On Wednesday, June 1, the European Commission stated that Croatia had met all conditions for adopting the single currency on January 1, 2023. This will make Croatia the twenty-first member of the Euro zone, seven years after Lithuania's entry.
Although the formal decision will be made by EU finance ministers in July, it is still possible to make an offer. There is no opposition, as the 4 million-strong former Yugoslav Republic meets all technical requirements. On Wednesday, the European Central Bank (ECB), also gave a positive opinion.
"I expect the procedure will go well and Croatia will join the euro zone as soon as next year," stated Valdis Dombrovskis (Commission Vice-President), who will be visiting Zagreb on Thursday.
Croatia expressed its desire for a single currency when it joined the EU in 2013,
Croatia is "ready to join euro zone on January 1st." In a statement, Ursula von der Leyen, President of the Commission, stated that this will "enhance Croatia's economy and benefit its citizens, businesses, and society in general". She stated that it will also "enhance the Euro".
A significant tourism sector is found in the Mediterranean country. Just over half the EU average wealth creation per capita is found in this country, as are the Baltic States and Poland. In April, the unemployment rate was 6.1%. This is in line with European averages.
This is a good sign, as the euro just celebrated its 20th anniversary of being a fiat currency.
Millions of Europeans from twelve countries gave up their francs and deutsche marks on January 1, 2002 to exchange for euro coins or banknotes.
Since then, seven countries have joined them: Slovenia in 2007 and Malta in 2008. Slovakia (2009), Estonia (2011) and Latvia (2014). Finally, Lithuania in 2015. Now there are 345 million people.
The symbol of European unity is the single currency. The EU has committed all its member countries to joining the Union as soon as they fulfill the conditions. However, no timetable has been established. Denmark was the only exception. It negotiated an exemption following a 2000 referendum in which the Danes opposed the euro.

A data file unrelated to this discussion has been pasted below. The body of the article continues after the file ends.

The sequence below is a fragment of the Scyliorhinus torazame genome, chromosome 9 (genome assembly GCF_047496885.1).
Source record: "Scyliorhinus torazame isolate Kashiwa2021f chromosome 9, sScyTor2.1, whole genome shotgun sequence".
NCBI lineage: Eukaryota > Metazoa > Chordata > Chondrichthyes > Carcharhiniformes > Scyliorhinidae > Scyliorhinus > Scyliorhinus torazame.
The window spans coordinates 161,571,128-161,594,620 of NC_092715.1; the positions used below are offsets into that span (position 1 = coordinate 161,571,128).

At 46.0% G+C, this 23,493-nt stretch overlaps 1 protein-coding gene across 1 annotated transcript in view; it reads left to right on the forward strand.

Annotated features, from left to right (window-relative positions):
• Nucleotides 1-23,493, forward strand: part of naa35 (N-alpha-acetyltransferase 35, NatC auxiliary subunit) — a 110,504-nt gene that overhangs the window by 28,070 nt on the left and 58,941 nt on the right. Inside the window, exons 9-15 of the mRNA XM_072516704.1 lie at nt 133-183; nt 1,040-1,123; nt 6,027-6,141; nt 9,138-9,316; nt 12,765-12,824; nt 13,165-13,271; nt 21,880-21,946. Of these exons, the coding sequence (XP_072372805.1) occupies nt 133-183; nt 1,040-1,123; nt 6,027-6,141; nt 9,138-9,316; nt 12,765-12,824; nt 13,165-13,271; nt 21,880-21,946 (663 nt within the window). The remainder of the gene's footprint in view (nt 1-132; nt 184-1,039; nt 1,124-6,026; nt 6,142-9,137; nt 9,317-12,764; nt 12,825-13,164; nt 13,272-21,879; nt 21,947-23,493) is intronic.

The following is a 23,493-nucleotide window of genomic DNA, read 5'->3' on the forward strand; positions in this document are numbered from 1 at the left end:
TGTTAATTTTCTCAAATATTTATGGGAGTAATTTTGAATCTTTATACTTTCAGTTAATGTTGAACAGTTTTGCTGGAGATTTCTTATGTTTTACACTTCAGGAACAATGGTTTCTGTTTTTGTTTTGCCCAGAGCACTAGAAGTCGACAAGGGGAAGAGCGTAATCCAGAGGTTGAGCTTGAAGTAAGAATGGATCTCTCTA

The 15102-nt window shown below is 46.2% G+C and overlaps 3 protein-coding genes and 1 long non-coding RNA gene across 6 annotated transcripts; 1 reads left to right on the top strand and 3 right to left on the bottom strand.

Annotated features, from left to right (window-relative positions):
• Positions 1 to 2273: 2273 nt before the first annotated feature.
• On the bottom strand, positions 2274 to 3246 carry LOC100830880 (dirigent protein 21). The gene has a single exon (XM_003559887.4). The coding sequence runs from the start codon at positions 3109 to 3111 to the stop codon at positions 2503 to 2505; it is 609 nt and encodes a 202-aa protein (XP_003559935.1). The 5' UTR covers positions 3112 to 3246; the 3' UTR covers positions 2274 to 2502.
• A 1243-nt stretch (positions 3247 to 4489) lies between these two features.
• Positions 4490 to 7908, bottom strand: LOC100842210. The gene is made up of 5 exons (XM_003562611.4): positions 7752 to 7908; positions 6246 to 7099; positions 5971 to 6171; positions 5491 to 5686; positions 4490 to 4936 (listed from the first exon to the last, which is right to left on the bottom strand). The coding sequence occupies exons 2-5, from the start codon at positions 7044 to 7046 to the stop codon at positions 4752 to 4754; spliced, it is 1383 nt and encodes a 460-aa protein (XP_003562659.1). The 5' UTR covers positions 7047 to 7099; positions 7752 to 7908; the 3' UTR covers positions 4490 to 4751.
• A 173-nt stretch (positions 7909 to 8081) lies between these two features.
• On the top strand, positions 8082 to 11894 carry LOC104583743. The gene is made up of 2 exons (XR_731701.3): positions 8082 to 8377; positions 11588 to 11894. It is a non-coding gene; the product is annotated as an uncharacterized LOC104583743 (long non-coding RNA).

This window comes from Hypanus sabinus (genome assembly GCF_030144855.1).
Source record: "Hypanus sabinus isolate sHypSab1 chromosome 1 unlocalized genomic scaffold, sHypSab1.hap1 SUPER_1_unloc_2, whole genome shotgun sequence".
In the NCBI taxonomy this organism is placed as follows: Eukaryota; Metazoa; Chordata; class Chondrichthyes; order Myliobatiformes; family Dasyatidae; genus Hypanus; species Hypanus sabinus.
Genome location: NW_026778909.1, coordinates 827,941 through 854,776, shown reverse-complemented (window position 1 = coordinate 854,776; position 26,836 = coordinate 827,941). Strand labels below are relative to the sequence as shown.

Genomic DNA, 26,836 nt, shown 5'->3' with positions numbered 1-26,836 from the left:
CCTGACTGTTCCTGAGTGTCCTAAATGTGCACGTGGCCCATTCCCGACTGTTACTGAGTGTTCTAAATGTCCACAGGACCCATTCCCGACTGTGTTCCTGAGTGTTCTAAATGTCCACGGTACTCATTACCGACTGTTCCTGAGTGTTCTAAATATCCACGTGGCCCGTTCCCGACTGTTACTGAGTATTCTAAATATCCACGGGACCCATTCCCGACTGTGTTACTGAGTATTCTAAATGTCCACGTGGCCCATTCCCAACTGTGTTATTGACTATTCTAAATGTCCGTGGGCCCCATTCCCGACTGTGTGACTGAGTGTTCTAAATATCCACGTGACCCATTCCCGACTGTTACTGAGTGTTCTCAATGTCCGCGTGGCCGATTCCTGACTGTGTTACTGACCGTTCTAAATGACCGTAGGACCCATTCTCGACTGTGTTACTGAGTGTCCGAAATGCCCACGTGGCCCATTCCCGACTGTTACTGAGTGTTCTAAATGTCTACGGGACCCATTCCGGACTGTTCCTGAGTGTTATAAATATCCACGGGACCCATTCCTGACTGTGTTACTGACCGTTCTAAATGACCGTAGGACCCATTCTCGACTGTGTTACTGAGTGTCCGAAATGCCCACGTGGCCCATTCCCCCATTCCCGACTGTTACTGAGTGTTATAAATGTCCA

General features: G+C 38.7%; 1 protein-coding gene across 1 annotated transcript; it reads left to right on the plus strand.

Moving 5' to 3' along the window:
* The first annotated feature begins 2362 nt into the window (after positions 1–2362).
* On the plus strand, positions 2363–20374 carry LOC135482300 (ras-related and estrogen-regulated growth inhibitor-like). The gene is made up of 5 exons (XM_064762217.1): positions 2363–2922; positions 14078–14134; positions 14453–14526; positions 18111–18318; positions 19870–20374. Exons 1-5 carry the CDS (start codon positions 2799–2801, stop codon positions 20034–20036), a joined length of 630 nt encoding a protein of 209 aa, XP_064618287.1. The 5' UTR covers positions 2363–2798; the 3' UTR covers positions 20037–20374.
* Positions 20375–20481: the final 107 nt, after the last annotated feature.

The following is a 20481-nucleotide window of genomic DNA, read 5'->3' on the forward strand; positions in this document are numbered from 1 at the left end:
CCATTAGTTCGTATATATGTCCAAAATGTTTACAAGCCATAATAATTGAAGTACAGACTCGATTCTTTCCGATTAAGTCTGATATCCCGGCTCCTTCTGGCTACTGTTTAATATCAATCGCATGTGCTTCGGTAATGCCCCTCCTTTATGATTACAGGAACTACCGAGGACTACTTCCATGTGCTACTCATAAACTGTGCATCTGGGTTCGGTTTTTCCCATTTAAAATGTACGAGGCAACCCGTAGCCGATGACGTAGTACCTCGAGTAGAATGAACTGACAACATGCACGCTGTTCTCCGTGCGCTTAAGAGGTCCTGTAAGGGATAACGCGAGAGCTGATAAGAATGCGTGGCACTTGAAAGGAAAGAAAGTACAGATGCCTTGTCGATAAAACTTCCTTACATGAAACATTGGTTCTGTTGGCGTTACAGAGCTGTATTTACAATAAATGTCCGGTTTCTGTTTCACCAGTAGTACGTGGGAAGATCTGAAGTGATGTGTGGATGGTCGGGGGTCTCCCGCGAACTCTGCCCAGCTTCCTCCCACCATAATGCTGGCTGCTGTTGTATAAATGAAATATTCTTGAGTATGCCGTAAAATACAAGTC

Many countries are worried about the introduction of a new currency. According to a March and April study, only 30% of Croatians believe their country is ready for the euro. It will cause price rises according to 87% of the population.
According to the criteria set by the Commission, the ECB and the Commission, the Croatian economy is ready for the new currency.
The April 12-month harmonized inflation rate of 4.7% was lower than the target level at 4.9%.
The finances are sound. The public deficit was 2.9% of gross domestic products (GDP) in 2013, just below the limit of 3%. At 80% of GDP, the debt is well above the 60% threshold. However, this is true for most EU countries, and the trajectory is clear downwards.
The set limits also apply to the country's long-term rates of interest.
The country finally joined the European Exchange Rate Mechanism II (ERM II), in July 2020. It has remained there with no difficulty. This mechanism establishes a variation limit at 15% for the kuna (the Croatian currency) currently fixed at 7.5345 per one euro. In July, a final exchange rate is expected to be established.
The Commission published a report on Wednesday stating that Bulgaria, which plans to adopt the euro in 2024 and is currently not meeting the requirements. The antechamber of the single currencies also includes five other countries (Hungary Poland Czech Republic, Romania and Sweden), but they do not plan to join the euro in the near future.